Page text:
Zuko does manage to confide in her – about his insecurities as a ruler, his lack of closure for his mother’s fate, his fears of fatherhood and repeating the mistakes of previous generations. Tian doesn’t quite understand. But she listens.

A little over a year after their wedding, Tian is pregnant.

The news is welcome to his people, and to most of the nobility as well. Tian is happy and excited to be a mother. Zuko is mildly terrified, but also somewhat in awe of his wife. To think that there is a child, his child, growing within her, an entirely new life nestled under the gentle swell of her belly. He has been joined to her in matrimony, connected with her through friendship, and shared with her the marriage bed, but this binds them to each other in a whole new way.

The new prince is born at midsummer – not the most fortuitous birthday, but an auspicious beginning nonetheless. There is feasting and celebration for days throughout the Fire Nation, and the Earth King sends with his congratulations an impressive marble pai sho set and a rather large stuffed bear. As the boy grows, he is doted on by both his parents. His eyes are gold like his father’s, but his hair is a shade lighter and his features not quite so angular.

When he plays with his son or instructs him in firebending or even admonishes him to sit up straight at the dinner table, Zuko will often catch a look on his face that is achingly familiar. It is a look of pure admiration, of a young boy burning for approval from his father.

Zuko makes sure his son knows that he has it.

This is what would have happened, if fate were kinder.

Their son never opens his eyes. Tian is devastated. Zuko holds her as she cries – not gentle weeping or mournful wailing, but desperate, gut-wrenching sobs that cause her whole body to tremble. The child had meant everything to her, and now he is gone.

Zuko sheds tears of his own, and they mingle with hers as they trail down her face. The child is dead, all the joy and hope for the future is gone, but the feeling of being bound together has only grown stronger.


Tian wears white for a year after the loss of their son. At first she is plagued by nightmares, and seeks out her husband for comfort. When she begins sleeping beside him every night, the dreams leave her for the most part. Zuko finds he rather likes waking with her in his arms each morning. Nothing can quite remove the pain that they share, but there is a sort of peace that eventually comes in its wake. It feels like healing.

When Tian becomes pregnant again, the nightmares return. There is joy and hope again, of course, but this time there is also fear. The months pass slowly and they are both anxious to see this child, to hold him, to hear his cries. Tian insists it will be a boy – mother’s intuition, she calls it. Zuko knows there is really no way to know these things, and privately wonders if she isn’t trying in some way to replace the son they lost.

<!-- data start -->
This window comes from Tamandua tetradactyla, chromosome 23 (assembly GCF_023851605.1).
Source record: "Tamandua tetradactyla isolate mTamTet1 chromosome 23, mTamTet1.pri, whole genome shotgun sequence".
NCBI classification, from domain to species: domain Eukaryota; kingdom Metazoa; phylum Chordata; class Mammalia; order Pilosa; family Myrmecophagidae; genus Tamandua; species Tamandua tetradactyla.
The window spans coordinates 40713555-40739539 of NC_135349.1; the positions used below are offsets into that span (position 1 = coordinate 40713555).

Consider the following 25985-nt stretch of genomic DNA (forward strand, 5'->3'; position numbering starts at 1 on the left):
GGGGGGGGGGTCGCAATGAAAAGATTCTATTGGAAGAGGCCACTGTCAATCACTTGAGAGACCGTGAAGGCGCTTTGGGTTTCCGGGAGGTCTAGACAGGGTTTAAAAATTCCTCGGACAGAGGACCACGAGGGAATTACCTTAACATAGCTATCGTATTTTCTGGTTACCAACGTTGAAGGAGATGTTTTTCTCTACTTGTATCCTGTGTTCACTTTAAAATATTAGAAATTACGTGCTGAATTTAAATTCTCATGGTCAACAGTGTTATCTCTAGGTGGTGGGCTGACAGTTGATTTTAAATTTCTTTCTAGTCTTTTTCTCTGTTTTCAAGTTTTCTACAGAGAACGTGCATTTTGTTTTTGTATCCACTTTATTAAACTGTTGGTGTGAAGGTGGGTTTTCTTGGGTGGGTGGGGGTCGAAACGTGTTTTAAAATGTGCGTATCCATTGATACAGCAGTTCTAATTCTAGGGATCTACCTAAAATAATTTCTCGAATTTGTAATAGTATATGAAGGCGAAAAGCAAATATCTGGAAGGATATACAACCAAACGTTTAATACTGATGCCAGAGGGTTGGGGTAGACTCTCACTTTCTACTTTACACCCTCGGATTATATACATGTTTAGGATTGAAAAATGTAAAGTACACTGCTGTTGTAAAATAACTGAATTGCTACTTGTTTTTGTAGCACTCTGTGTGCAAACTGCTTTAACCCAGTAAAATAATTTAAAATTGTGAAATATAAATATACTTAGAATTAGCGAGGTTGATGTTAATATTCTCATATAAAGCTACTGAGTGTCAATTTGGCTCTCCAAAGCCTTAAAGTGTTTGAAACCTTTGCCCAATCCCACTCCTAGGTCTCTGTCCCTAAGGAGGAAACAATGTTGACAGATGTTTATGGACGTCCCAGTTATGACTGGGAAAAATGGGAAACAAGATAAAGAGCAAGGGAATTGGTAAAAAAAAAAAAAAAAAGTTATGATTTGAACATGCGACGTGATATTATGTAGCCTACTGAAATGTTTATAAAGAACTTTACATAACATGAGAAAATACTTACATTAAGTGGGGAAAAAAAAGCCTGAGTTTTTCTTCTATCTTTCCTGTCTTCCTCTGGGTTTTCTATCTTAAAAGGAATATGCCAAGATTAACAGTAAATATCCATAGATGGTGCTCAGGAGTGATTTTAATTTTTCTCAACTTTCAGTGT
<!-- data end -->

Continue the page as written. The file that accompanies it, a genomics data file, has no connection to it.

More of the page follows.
But this is an uncharitable thought, and he does not share it.

The second birth is even more difficult than the first. The pains last nearly a full day before the child makes an appearance. There is a terrible silence and bated breath for only a moment before the infant’s cries echo throughout the room. It’s a girl – a daughter – and she is perfect and healthy and alive

But something is wrong. Tian cries out in pain again. The physicians pass the child along to the waiting nurse and return their attention to the mother. They assure the Fire Lord that this is no cause for alarm, that these things happen, but Tian is so pale and so exhausted and there is so much blood.

It’s a close call, but the palace physicians are some of the best in the world. The Fire Lady is confined to bed rest for a month, but she recovers.

They name their daughter Kazue. Zuko swears she is the image of her mother, but Tian insists there is something of him in her eyes. She had stolen her father’s heart the moment he first held her, and Zuko is certain that he has never cared for anyone the way he does for his little girl.

Until one afternoon when Tian coaxes him out of his office for a late picnic lunch, which turns into a family naptime in the gardens. He awakes as the sun is setting, Kazue curled up on his chest and Tian tucked under his arm, and it suddenly dawns on him that this is more than a marriage of convenience.

This almost happened, but it didn’t.

The physicians do all they can, but fate has other plans. Tian holds on long enough to lay eyes on her daughter, nestled in her husband’s arms, to be sure that she is safe. Then she breathes her last.

Zuko’s grief is quiet but deep, and it has a bitter hue, for he is mourning something he never really had.


Almost is painful. It’s a faded scar on his chest that still twinges from time to time and strained silences between childhood friends that speak far louder than words. It’s his stillborn son and his wife’s ashes and his newborn daughter’s green eyes flecked with gold.

Zuko never remarries. He doesn’t think he can bear to almost love another woman.

In case it's not obvious (it isn't), all my A:tLA fan fiction is set in the same quasi-AU.